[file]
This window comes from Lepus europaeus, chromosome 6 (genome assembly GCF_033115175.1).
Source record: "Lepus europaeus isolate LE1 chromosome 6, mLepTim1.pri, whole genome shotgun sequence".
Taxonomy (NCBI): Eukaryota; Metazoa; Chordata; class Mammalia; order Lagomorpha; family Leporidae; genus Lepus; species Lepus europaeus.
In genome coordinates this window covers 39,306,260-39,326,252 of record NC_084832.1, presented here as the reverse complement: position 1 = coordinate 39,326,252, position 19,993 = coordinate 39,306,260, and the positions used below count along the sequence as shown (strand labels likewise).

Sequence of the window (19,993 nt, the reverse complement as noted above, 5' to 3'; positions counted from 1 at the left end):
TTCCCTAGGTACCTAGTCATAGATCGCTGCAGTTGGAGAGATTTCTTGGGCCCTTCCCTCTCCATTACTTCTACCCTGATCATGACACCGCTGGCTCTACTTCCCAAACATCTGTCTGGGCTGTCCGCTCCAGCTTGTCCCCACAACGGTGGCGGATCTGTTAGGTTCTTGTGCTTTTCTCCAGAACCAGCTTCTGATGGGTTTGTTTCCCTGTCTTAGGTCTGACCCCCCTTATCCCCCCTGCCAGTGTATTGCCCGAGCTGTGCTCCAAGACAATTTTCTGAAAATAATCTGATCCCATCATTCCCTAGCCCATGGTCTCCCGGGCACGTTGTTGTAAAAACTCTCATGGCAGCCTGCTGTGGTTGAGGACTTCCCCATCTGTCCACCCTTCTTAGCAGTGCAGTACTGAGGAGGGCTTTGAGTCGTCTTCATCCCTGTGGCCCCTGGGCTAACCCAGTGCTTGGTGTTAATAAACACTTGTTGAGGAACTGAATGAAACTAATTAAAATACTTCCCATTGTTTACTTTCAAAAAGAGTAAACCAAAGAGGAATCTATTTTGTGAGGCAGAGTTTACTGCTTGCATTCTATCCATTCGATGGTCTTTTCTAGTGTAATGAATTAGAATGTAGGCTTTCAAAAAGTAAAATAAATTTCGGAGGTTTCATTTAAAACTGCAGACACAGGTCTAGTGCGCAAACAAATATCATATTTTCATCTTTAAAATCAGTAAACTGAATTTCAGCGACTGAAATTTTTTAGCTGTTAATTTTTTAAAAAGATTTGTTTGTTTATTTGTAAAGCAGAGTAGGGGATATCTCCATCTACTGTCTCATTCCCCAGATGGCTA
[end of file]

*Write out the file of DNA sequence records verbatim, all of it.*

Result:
This window comes from Lepus europaeus, chromosome 6 (genome assembly GCF_033115175.1).
Source record: "Lepus europaeus isolate LE1 chromosome 6, mLepTim1.pri, whole genome shotgun sequence".
Taxonomy (NCBI): Eukaryota; Metazoa; Chordata; class Mammalia; order Lagomorpha; family Leporidae; genus Lepus; species Lepus europaeus.
In genome coordinates this window covers 39,306,260-39,326,252 of record NC_084832.1, presented here as the reverse complement: position 1 = coordinate 39,326,252, position 19,993 = coordinate 39,306,260, and the positions used below count along the sequence as shown (strand labels likewise).

Sequence of the window (19,993 nt, the reverse complement as noted above, 5' to 3'; positions counted from 1 at the left end):
TTCCCTAGGTACCTAGTCATAGATCGCTGCAGTTGGAGAGATTTCTTGGGCCCTTCCCTCTCCATTACTTCTACCCTGATCATGACACCGCTGGCTCTACTTCCCAAACATCTGTCTGGGCTGTCCGCTCCAGCTTGTCCCCACAACGGTGGCGGATCTGTTAGGTTCTTGTGCTTTTCTCCAGAACCAGCTTCTGATGGGTTTGTTTCCCTGTCTTAGGTCTGACCCCCCTTATCCCCCCTGCCAGTGTATTGCCCGAGCTGTGCTCCAAGACAATTTTCTGAAAATAATCTGATCCCATCATTCCCTAGCCCATGGTCTCCCGGGCACGTTGTTGTAAAAACTCTCATGGCAGCCTGCTGTGGTTGAGGACTTCCCCATCTGTCCACCCTTCTTAGCAGTGCAGTACTGAGGAGGGCTTTGAGTCGTCTTCATCCCTGTGGCCCCTGGGCTAACCCAGTGCTTGGTGTTAATAAACACTTGTTGAGGAACTGAATGAAACTAATTAAAATACTTCCCATTGTTTACTTTCAAAAAGAGTAAACCAAAGAGGAATCTATTTTGTGAGGCAGAGTTTACTGCTTGCATTCTATCCATTCGATGGTCTTTTCTAGTGTAATGAATTAGAATGTAGGCTTTCAAAAAGTAAAATAAATTTCGGAGGTTTCATTTAAAACTGCAGACACAGGTCTAGTGCGCAAACAAATATCATATTTTCATCTTTAAAATCAGTAAACTGAATTTCAGCGACTGAAATTTTTTAGCTGTTAATTTTTTAAAAAGATTTGTTTGTTTATTTGTAAAGCAGAGTAGGGGATATCTCCATCTACTGTCTCATTCCCCAGATGGCTA